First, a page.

George Lucas and Wife Donate $25 Million for Chicago Art Center

An artist’s rendering of the Gordon Parks Arts Hall at the University of Chicago Laboratory Schools campus. Courtesy University of Chicago.

The University of Chicago Laboratory Schools has received a $25 million gift from filmmaker George Lucas and his wife, Mellody Hobson, who is president of Chicago’s Ariel Investments, to help construct an arts building.

At the pair’s request, the new facility, a deluxe art center that will include performance, studio, and gallery spaces, will be named after photographer, filmmaker, writer, and composer Gordon Parks, who died in 2006.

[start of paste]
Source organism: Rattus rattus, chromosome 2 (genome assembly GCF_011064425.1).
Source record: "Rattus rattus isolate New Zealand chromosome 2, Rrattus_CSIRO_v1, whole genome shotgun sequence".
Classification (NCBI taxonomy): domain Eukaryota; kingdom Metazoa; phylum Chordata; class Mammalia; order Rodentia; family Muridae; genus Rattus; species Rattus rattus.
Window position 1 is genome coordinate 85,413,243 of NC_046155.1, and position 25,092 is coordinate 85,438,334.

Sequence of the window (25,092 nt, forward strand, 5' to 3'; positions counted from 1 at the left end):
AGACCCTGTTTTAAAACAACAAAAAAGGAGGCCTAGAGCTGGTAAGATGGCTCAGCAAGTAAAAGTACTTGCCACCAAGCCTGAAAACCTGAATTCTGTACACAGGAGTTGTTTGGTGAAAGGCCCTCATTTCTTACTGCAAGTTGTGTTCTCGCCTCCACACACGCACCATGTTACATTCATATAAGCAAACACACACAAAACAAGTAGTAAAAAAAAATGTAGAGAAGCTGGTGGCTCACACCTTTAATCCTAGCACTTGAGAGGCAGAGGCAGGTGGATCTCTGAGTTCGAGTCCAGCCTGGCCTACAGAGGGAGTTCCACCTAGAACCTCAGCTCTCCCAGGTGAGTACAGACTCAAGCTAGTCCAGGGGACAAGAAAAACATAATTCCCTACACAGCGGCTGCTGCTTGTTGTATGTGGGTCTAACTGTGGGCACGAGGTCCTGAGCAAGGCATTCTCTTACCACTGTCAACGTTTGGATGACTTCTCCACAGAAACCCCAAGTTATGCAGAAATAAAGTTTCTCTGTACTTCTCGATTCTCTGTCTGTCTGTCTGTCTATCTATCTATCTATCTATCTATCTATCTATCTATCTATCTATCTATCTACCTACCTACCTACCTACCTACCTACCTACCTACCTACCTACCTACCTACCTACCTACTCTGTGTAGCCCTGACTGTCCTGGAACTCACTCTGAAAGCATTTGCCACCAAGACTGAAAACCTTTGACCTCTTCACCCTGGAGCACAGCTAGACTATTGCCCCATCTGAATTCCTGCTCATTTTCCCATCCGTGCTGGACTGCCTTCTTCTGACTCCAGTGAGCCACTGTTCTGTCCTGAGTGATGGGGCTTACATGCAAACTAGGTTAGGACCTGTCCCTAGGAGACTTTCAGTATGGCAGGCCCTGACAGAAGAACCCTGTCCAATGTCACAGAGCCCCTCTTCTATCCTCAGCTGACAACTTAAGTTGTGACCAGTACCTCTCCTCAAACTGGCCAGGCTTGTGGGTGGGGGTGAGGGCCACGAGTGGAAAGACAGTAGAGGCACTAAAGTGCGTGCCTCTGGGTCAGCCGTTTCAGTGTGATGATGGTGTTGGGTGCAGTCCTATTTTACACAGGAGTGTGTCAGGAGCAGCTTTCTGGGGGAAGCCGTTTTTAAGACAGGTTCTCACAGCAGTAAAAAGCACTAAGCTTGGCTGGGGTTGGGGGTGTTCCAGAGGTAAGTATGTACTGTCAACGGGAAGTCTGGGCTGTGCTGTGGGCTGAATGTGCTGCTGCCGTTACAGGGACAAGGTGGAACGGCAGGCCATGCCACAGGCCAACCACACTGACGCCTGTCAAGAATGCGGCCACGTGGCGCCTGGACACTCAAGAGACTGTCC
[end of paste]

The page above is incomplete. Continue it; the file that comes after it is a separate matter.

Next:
A Kansas native, Parks moved to Chicago in 1940 and opened a photography studio. He went on to shoot for the Farm Security Administration and Vogue. Notably, Parks was both the first African American staff photographer for Life magazine and the first African American film director. His best-known film is Shaft (1971). Parks also wrote an autobiographical novel, The Leaning Tree (1963), and composed a 1989 ballet, Martin, honoring the life of Martin Luther King Jr. 

Lucas and Hobson, who married in June, were encouraged to donate by Hobson’s mentor, Ariel Investments founder and University of Chicago Laboratory Schools alumnus John Rodgers Jr. Their contribution is among $80 million raised by the university for the project. The three-story building is expected to open next year, and will serve the Laboratory School’s over 1,700 students, who range from nursery school through twelfth grade.


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